This is ViewSonic's attempt to produce a hardcore monitor for gaming, and it tries to tick every box that you'd expect. There’s no denying the ViewSonic’s feature list: it’s a 4K panel with AMD FreeSync, it’s littered with gaming modes, and it boasts tremendous image quality.
There’s ample appeal to the ViewSonic’s key specs. The 3,840 x 2,160 native resolution across a 27in diagonal delivers an enviable pixel density of 163ppi. That’s sharp enough to deliver stunning detail, but it’s also so dense that you’ll need to use Windows settings to increase the size of text and icons.
Scaling works well with some of Windows' features – icons, text and graphics all look crisp – but some third-party applications still aren’t comfortable with scaling options. That means that the odd bit of software will look tiny or blurry, or may leave broken bits of page furniture.
It’s the same density level as the Asus ROG Swift PG27AQ. That key rival doesn’t just share the same resolution and screen size as the ViewSonic – there’s barely any difference between the two at first glance.
The ViewSonic’s key gaming feature is AMD FreeSync. This technology synchronises graphics card output with monitor refresh rate to ensure that games run smoothly, and it works extremely well: games run with butter-smooth framerates and without juddering or tearing.
The only way to really evaluate syncing features is to watch gameplay alongside a screen that doesn’t have one of the market’s two options – but once you’ve observed such smooth playback it’s thard to go back.
The ViewSonic’s FreeSync is countered by the Asus, which includes Nvidia G-Sync. Both features function in the same way, but I prefer AMD’s hardware. FreeSync is an open, free standard that’s already used by AMD, Intel and several other companies, while Nvidia’s G-Sync remains proprietary – it costs monitor manufacturers extra cash to use it, and it only works with Nvidia graphics cards.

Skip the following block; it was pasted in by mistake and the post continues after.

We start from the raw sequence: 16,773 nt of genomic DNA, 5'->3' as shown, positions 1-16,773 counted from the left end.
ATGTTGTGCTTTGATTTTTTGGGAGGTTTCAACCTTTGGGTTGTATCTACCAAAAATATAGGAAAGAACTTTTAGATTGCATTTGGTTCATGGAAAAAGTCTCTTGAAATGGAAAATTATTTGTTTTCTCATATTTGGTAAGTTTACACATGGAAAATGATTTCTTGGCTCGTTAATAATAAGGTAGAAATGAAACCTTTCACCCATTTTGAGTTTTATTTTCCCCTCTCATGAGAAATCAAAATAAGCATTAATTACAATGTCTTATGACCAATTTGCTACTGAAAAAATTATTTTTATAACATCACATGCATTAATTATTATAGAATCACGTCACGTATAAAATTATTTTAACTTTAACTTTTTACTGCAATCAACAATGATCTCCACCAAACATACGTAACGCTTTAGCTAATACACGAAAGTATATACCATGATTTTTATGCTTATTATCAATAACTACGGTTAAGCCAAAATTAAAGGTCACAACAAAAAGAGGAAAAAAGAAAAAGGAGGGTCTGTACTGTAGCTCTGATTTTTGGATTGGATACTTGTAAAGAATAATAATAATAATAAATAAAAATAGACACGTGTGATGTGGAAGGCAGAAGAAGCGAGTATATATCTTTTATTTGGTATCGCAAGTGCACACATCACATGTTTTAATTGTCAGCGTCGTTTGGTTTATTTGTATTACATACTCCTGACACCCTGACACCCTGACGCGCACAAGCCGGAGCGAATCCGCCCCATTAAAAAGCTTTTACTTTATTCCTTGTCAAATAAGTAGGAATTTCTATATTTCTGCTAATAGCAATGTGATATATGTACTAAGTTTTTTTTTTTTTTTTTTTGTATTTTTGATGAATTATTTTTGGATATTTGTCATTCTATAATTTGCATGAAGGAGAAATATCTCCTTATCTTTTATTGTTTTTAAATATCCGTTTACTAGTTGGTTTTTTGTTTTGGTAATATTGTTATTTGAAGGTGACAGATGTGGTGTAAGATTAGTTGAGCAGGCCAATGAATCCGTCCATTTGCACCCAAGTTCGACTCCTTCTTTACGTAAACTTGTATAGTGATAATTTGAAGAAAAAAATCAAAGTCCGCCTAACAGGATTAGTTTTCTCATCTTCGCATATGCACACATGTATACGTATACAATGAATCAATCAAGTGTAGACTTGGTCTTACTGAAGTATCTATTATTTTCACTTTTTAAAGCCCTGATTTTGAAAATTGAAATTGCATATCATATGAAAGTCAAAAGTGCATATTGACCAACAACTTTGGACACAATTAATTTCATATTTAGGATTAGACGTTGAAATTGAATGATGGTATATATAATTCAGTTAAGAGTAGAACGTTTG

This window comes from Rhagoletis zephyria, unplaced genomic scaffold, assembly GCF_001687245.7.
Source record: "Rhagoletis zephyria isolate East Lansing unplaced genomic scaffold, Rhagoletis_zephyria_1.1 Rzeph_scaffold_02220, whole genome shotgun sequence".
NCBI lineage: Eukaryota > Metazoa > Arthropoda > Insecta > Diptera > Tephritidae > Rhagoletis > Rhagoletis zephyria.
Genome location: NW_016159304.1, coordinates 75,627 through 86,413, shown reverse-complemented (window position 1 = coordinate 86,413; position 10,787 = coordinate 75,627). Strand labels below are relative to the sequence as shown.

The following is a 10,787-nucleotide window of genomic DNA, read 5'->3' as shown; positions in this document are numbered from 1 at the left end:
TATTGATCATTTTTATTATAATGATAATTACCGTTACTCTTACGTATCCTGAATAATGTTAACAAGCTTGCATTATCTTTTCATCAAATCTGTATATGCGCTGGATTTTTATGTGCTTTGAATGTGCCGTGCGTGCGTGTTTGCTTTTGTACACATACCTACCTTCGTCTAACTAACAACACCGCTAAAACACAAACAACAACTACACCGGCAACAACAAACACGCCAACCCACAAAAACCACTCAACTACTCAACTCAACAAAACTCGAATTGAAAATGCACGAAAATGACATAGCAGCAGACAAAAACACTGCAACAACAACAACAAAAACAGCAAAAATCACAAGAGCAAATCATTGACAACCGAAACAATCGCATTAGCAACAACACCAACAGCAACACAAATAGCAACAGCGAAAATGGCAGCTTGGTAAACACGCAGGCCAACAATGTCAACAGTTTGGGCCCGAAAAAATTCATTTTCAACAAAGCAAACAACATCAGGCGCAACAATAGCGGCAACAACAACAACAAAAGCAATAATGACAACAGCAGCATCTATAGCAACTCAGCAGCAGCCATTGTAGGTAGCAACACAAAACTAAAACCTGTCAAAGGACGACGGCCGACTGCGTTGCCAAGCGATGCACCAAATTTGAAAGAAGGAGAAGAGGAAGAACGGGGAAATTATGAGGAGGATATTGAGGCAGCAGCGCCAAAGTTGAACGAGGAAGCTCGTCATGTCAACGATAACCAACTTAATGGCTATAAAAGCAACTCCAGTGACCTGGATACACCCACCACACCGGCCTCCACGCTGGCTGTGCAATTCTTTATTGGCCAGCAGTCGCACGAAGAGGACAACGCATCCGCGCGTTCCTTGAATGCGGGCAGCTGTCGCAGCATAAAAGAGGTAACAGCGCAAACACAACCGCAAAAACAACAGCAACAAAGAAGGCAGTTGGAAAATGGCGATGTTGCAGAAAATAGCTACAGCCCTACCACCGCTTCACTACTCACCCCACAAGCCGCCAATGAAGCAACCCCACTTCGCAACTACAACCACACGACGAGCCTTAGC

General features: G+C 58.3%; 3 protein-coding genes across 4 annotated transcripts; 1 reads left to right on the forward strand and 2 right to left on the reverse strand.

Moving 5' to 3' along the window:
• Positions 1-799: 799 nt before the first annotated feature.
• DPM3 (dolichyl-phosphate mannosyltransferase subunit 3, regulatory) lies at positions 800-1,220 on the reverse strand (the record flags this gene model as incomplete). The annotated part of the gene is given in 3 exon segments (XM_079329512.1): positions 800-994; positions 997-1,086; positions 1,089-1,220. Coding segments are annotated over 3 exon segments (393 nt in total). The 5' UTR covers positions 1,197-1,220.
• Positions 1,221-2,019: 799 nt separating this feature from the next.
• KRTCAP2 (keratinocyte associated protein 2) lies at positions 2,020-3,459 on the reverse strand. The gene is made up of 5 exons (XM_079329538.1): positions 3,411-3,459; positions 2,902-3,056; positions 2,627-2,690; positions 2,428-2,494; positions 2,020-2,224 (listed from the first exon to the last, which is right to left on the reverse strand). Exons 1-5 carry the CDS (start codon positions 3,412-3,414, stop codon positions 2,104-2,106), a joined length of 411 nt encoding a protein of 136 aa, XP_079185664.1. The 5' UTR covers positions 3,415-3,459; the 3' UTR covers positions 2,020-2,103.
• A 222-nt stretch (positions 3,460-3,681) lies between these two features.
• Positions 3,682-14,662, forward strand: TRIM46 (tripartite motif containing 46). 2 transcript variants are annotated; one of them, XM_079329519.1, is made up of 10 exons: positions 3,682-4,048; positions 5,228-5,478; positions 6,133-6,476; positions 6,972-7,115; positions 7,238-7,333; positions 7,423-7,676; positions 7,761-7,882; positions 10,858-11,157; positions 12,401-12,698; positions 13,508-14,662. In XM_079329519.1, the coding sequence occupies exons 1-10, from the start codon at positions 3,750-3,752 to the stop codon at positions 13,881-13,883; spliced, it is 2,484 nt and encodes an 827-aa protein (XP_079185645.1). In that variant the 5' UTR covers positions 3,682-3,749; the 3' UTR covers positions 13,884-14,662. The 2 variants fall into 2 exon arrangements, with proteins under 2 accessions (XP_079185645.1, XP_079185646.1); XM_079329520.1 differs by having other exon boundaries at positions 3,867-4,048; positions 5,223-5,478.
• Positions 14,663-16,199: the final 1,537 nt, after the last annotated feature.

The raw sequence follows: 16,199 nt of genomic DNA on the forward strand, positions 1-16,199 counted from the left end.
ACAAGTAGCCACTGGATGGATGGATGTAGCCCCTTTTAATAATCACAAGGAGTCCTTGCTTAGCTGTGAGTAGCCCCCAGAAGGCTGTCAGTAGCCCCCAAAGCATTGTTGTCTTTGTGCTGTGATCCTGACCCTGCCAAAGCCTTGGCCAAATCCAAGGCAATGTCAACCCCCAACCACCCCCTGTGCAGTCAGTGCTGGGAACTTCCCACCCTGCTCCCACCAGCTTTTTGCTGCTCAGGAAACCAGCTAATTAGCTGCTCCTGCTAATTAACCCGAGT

Essentially, if sync tech matters to you, you'll have to commit to one brand or the other to get a good experience.
Both monitors use these syncing features at refresh rates of 60Hz, which means they can output butter-smooth gameplay at 60fps or below.
Both monitors also use IPS screens. That’s the favourite technology among high-end gaming panels right now, and it’s easy to see why: great colour accuracy and viewing angles are a hallmark of these monitors, and both are also likely to have good contrast.
The ViewSonic has a cable-tidying loop, four USB 3 ports, an audio jack and plenty of display outputs: three HDMI 2.0 connectors, a DisplayPort jack and a mini-DisplayPort plug.
That’s only a couple more ports than the Asus, and that’s not the only area where the two panels cross paths. Both have screen modes designed for different genres of game, and both are proper 10-bit screens capable of displaying more than a billion colours. They’ve also each got pairs of 2W speakers.
There are only minor practical differences. The ViewSonic has a headphone hook while the Asus doesn’t, while the Asus fights back with crosshair, timer and FPS counter overlays.
The ViewSonic loses out on the scales and in design. Its 8.4kg heft is more than a kilogram more than the Asus, and it’s just not as slick-looking. Its matte black plastic is plain aside from a few red accents, and its bezels are noticeably thicker than those on the Asus.
Related: The best gaming monitors
The ViewSonic comes with its stand already attached, and the base screws in easiliy enough. Once that’s done, though, the XG2700-4K diverges from its main rival – this panel has touch-sensitive buttons on the front of its bezel, while the Asus deploys a rear-mounted row of physical buttons and a small joystick, which is much easier to use.
The menu looks basic and is a little slow to navigate, but it’s packed with options. Hotkeys switch between display inputs and user-defined screen modes, and the main menu has loads of options, from view modes and multi-picture settings to advanced options like input lag alterations and black stabilisation.
ViewSonic’s screen impresses with its versatility. There’s 120mm of height adjustment, swivel and tilt options and a portrait mode position – and it’s compatible with VESA mounts. That’s the same set of options as the Asus.